Methods

We analyzed longitudinal data on sales of antibiotic, antidiabetic, and antihypertensive medicines by wholesalers to private retail pharmacies in Brazil collected by IQVIA® [18] between 1998 and 2010. The study design is a descriptive time series [19] with comparison series. We made descriptive comparisons of: 1) percentages of the market share, number of manufactures and sales volume; 2) brand median unit prices and medicine price ratios for branded generics and generics using the brand as reference price; 3) sales volumes of amoxicillin by types of manufacturers: all types, those who produce only branded generics, those who produce branded generics and generics and those who produce only generics and 4) number and percentage of manufacturers of generics and branded generics over time.

The data comprise a monthly audit of a universe of more than 58,000 private pharmacies. The sample design involves a stratified cluster sample of 11 regions [20, 21]. The sample size has changed somewhat over the study period. Since 2009, the sampling units have been 130 pharmacies (direct sales) and more than 400 wholesalers (indirect sales). The data include total quarterly sales volume and prices estimates for every product in the market, projected nationally based on the sample of pharmacies and wholesalers.

We analyzed the quarterly market share (proportions of the total volume of standard units sold) for originator, branded generics, and generic products from the second quarter (Q2) of 1998 through the first quarter (Q1) of 2010 within three widely used therapeutic classes (antibiotics, antidiabetics and antihypertensives). Generics data is available only after 2000, since they did not exist in 1998 and 1999, but the series of analyses started before (in 1998) to portrait the pharmaceutical market before the introduction of generics. The standard unit is the smallest unit of a product (ml, caps or cp). We also examined quarterly sales volume per capita (calculated by dividing sales volumes by annual population) and the number of manufacturers represented among the products analyzed.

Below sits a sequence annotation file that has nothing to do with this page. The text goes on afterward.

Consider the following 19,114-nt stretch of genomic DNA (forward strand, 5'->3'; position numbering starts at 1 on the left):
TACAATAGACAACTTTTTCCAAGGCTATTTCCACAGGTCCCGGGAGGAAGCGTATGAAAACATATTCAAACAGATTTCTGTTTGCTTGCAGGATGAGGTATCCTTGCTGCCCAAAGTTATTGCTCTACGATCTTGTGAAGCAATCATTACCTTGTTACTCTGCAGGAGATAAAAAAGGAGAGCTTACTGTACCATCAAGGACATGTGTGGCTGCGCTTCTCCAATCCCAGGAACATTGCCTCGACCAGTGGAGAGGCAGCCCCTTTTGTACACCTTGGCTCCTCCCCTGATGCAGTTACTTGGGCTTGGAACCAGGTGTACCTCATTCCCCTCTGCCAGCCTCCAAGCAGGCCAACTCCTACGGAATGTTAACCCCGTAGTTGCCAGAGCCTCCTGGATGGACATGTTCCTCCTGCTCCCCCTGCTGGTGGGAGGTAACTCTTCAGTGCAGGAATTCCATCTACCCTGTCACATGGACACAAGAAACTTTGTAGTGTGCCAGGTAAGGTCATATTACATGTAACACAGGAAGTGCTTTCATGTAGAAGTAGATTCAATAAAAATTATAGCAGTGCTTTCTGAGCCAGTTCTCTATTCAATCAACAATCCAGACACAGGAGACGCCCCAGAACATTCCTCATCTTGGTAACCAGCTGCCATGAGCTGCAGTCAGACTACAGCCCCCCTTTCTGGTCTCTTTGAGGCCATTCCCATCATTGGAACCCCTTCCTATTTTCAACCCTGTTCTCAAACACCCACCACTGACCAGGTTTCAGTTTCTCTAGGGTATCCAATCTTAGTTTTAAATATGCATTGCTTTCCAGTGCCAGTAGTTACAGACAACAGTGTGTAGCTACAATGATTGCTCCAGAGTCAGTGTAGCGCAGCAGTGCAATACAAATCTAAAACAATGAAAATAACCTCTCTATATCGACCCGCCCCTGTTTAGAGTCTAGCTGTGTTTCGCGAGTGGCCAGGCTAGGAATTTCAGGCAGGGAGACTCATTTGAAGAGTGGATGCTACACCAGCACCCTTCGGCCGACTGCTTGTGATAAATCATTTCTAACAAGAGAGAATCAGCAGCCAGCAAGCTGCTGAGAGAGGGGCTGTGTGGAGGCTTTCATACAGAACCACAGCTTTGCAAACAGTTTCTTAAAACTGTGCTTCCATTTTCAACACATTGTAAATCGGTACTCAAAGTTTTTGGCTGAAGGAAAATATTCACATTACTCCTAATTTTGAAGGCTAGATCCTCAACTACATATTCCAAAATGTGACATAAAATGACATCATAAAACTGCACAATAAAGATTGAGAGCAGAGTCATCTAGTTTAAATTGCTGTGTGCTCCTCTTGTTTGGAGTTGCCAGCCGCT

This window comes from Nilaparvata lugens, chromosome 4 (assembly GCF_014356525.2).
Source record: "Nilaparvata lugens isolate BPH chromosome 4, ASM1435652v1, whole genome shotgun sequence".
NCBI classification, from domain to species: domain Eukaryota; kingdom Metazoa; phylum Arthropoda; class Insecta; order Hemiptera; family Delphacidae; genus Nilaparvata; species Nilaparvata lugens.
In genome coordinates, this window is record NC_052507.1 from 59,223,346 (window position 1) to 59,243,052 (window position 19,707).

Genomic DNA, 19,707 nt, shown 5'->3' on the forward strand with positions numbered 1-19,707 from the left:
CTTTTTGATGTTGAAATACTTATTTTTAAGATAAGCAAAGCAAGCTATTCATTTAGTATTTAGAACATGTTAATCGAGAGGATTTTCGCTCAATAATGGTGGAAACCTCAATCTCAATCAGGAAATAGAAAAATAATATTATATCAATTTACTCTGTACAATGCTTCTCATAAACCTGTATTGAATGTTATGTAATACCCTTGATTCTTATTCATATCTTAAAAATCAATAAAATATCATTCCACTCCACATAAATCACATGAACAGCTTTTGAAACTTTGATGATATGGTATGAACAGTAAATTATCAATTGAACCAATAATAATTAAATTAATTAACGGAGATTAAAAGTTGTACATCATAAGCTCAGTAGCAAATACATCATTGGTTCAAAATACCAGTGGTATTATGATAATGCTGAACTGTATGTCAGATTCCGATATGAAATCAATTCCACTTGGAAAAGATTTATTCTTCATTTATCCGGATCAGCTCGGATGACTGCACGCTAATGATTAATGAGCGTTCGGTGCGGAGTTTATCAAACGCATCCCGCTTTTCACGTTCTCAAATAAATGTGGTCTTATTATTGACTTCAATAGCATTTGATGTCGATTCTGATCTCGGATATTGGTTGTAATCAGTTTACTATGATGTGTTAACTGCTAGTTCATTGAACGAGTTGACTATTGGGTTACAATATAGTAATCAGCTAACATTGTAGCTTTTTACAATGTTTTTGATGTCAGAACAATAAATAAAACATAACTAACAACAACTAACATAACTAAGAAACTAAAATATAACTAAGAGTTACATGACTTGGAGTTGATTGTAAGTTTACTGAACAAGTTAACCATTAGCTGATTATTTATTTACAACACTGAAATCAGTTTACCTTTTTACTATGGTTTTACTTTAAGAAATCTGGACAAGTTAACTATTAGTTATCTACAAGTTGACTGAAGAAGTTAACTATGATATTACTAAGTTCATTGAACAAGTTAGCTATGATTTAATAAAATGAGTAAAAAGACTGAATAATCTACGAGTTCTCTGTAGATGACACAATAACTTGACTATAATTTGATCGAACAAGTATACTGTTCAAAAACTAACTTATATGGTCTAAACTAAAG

The pharmaceutical classes selected were antidiabetics, antihypertensive and antibiotics. Hypertension and diabetes are chronic diseases that are prevalent in Brazil and are targeted by specific government programs to meet the demands of the population in terms of treatment. Antibiotics belong to a group of drugs of equal importance, usually of high cost, usually used in treatments for serious acute problems, which lead to the need for immediate treatment by the patient. The choice of these three groups serves as a model to demonstrate the evolution of the post-entry market of generics for important health problems to the Brazilian population and that generate great interest of the pharmaceutical industry.

Pharmacological groups are classified in the IQVIA® dataset using the EphMRA/PBIRG Anatomical Classification that is similar to the WHO/ATC Classification [22] (Table 2). We included in the analyses only the molecules included in therapeutic groups that had any generic products available in the Brazilian market during the study period and for which at least one generic manufacturer entered the market. Within these groups, we included all chemical entities in which there was at least one generic alternative on the market during the study period.
Table 2

Pharmacological groups and subgroups of medicines used in the study

Pharmacological Group

Pharmacological Sub-Groupa

Anti-infectives for systemic use

subgroup J01/J1 – Antibacterials for systemic use/systemic antibacterials

Alimentary tract and metabolism medicines

subgroup A10 – Drugs used in diabetes

Cardiovascular system medicines

subgroups: C02/C2 – Antihypertensive (methyldopa); C03/C3 – Diuretics; C07/C7 – Beta blocking agents; C08/C8 – Calcium channel blockers /Calcium antagonists; C09/C9 – Agents acting on the renin-angiotensin system)

aACT/EphMRA codes for pharmacological sub-groups included in the study